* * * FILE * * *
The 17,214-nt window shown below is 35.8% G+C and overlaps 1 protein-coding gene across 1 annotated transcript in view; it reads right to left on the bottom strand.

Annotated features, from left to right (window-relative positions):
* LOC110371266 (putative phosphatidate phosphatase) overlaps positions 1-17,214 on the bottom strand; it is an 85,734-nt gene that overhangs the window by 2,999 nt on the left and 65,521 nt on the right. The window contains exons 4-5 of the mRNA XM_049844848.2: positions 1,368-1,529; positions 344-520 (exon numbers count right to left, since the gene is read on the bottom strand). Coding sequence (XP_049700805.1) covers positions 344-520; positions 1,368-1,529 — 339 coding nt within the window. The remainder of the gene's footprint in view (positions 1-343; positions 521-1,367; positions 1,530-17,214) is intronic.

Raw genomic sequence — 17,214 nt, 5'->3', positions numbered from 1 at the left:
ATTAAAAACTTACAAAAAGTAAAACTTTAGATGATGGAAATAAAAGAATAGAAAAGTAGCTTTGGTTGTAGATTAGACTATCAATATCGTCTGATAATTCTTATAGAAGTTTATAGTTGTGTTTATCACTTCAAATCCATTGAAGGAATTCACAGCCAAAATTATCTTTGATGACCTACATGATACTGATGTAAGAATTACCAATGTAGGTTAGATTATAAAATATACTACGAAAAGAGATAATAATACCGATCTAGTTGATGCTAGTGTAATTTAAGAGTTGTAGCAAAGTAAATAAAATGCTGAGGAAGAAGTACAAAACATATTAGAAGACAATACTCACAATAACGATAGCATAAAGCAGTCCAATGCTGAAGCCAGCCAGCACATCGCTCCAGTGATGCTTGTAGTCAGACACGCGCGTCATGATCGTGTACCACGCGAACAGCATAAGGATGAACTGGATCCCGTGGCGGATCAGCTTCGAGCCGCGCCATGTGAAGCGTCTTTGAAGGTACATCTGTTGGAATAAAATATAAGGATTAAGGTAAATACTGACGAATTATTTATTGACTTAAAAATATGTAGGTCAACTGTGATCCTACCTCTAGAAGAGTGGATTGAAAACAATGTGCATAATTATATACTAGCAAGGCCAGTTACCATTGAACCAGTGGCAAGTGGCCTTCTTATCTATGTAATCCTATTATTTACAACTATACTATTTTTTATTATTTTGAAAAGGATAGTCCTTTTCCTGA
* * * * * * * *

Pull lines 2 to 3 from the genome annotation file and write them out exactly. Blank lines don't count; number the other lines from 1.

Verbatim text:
Annotated features, from left to right (window-relative positions):
* LOC110371266 (putative phosphatidate phosphatase) overlaps positions 1-17,214 on the bottom strand; it is an 85,734-nt gene that overhangs the window by 2,999 nt on the left and 65,521 nt on the right. The window contains exons 4-5 of the mRNA XM_049844848.2: positions 1,368-1,529; positions 344-520 (exon numbers count right to left, since the gene is read on the bottom strand). Coding sequence (XP_049700805.1) covers positions 344-520; positions 1,368-1,529 — 339 coding nt within the window. The remainder of the gene's footprint in view (positions 1-343; positions 521-1,367; positions 1,530-17,214) is intronic.